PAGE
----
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Discussion Starter · #1 ·
I'm in the middle of replacing a timing chain (which for me is a two-weekend process, owing to while-I'm-at-it-itis and a general lack of free time) and was about to order a timing chain cover gasket. It seemed the natural thing to do, but then I remembered that a lot of you use just RTV to seal various things.

The question is: can I use RTV in place of a gasket here, or is this something I had better use a real gasket for? If I can get away with just RTV, what flavor of RTV should be used?

(Yes, I have a new front main seal for the timing cover...)

Thanks!
 

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I was able to go to Advanced Auto here and get the entire kit for the timing cover... including the older "insert" type crank gasket thing for it... cost me about... $10.
 

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Discussion Starter · #4 ·
cost me about... $10.

I wasn't so much trying to economize -- it's just that whenever I touch a gasket, a leak always seems to follow /forums/images/icons/wink.gif. That's not entirely true, but it's not that far off.

Plus, you've probably never been to the auto parts stores around me. Extremely bad, even compared to what you would usually expect to find at Kragen or Pep Boys. I checked already, and it's Summit or nothing.
 

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67 coupe, 69 Sportsroof, 86 hatchback
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I'm not that fond of RTV for any kind of oil sealing other than intakes. I would definitely use a gasket. I like to use Permatex aviation-grade sealer (comes in a white can). I've owned the same old Harley since 1987 and this has proven to be the best stuff for it(along with quality gaskets). In case you don't know, old bikes vibrate a lot and are bound and determined to leak any way they can. If this stuff can keep my old bike leak-free, it's likely overkill for our cars.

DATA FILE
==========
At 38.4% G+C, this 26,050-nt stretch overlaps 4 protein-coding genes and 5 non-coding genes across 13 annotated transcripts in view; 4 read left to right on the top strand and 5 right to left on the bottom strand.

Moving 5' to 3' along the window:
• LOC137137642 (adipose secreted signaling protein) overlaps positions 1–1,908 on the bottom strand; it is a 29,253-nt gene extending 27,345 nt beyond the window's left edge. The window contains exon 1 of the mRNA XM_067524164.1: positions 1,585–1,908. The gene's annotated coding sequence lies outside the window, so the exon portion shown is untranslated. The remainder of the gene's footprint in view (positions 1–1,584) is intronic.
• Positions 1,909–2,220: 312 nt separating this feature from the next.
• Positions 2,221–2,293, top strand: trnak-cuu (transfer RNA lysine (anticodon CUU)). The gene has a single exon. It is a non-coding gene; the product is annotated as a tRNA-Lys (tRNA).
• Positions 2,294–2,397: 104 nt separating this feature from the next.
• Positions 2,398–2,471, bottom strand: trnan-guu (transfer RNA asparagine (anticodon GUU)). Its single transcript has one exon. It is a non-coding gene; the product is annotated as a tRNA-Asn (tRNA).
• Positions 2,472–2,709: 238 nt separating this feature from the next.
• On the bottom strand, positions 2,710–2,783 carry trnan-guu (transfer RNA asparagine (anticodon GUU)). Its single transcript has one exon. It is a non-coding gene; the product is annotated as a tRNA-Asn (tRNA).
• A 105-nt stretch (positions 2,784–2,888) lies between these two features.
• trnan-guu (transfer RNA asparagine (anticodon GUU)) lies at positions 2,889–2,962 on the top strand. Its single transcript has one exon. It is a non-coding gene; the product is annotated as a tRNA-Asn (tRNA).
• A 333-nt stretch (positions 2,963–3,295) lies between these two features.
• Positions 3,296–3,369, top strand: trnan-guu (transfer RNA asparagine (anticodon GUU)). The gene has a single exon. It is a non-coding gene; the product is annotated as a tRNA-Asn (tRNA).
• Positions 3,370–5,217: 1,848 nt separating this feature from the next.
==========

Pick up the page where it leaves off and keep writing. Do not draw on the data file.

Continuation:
You know the only way you will find out whether or not your seal is good is to put it ALL back together and drive it. You might prefer a proven gasket sealing technique. It will suck to discover you have to take it all back apart to redo one gasket. I just don't think just RTV will give the results you want.
 

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I have an idea for you, It worked for me, your need an "anerobic" sealant ie: one that cures in the absence of air.

When I rebuilt my first Tremec 3550 transmission I found the case halves had no gasket but were sealed with a 3M gasket maker, anerobic sealant. I used it and the stuff is cool, it seals where there is no air between the adjacent parts but doesn't harden up on the surface. I've had no leaks with this stuff. it comes in a white tube with red lettering and is sold on the rack in most auto parts stores. It is used on many brand new Ford "Mod" motors from the factory.

It should work just fine on your timing cover.
 
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